the pulse
The Pulse

Teaching an old drug new tricks

Time may be up for one of the world’s most deadly parasites, Kala Azar.


Each week The Pulse showcases topical stories from around the world and from laboratories working on new cures, vaccines and treatments.

Kala Azar

Getting Measles vaccinations to remote and
war-torn areas can be difficult

After years of hoping, time may be up for one of the most deadly parasites known to man. Kala Azar is a vicious parasitic disease that, with the exception of Malaria, claims the lives of more people each year than any other.

Transmitted by the bite of a sand fly, the disease attacks the internal organs, and, if left untreated, it is fatal.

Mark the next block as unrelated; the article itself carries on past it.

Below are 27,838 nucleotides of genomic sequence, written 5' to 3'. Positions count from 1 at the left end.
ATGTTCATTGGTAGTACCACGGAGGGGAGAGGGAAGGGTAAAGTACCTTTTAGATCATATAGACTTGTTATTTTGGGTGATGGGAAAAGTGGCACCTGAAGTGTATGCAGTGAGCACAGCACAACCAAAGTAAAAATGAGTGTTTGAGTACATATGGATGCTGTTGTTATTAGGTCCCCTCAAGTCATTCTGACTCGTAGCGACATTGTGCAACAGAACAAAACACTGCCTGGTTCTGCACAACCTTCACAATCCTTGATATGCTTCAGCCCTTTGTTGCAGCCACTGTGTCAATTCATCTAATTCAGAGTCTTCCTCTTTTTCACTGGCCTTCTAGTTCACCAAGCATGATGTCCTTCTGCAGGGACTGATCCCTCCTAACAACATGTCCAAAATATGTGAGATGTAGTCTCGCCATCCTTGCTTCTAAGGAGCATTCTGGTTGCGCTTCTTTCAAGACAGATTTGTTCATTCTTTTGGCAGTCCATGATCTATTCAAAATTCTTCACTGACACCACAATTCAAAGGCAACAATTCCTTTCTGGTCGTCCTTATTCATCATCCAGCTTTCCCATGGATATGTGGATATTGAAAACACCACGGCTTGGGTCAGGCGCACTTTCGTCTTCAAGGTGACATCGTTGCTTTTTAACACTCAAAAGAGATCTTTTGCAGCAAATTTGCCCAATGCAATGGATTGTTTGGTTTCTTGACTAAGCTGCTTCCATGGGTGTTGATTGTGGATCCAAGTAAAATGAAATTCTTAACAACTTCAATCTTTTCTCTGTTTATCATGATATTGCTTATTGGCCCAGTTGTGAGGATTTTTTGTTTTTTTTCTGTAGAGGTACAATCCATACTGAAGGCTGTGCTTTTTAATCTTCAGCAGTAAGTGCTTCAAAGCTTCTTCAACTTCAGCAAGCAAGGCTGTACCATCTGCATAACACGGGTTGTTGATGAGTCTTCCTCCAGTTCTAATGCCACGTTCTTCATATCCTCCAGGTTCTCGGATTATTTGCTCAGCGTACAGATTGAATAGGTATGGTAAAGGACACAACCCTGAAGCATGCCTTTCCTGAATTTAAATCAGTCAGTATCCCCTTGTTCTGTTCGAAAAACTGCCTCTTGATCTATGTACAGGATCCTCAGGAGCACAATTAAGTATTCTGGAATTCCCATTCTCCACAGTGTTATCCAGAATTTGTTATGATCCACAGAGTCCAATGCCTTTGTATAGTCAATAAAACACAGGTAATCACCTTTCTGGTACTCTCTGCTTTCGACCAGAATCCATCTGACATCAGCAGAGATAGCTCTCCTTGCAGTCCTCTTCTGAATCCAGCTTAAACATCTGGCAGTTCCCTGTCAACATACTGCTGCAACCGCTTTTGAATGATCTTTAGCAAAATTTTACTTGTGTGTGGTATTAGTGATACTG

But following successful clinical trials in India, an old drug is being used to perform new tricks – with the result that South Asia could finally see the end of this devastating disease once and for all.

The Pulse investigates, and talks to Dr Shyam Sundar, who has been instrumental in the trials to date.


Measles is one of the biggest child killers in the developing world. It is easily preventable by vaccination. But getting the vaccine to remote areas, sometimes torn by conflict can be a challenge.

To witness this first hand, The Pulse visits Tajikistan.

Watch part one of this episode of The Pulse on Youtube

Watch part two of this episode of The Pulse on Youtube

Episode 11 of The Pulse aired from Monday January 7, 2007

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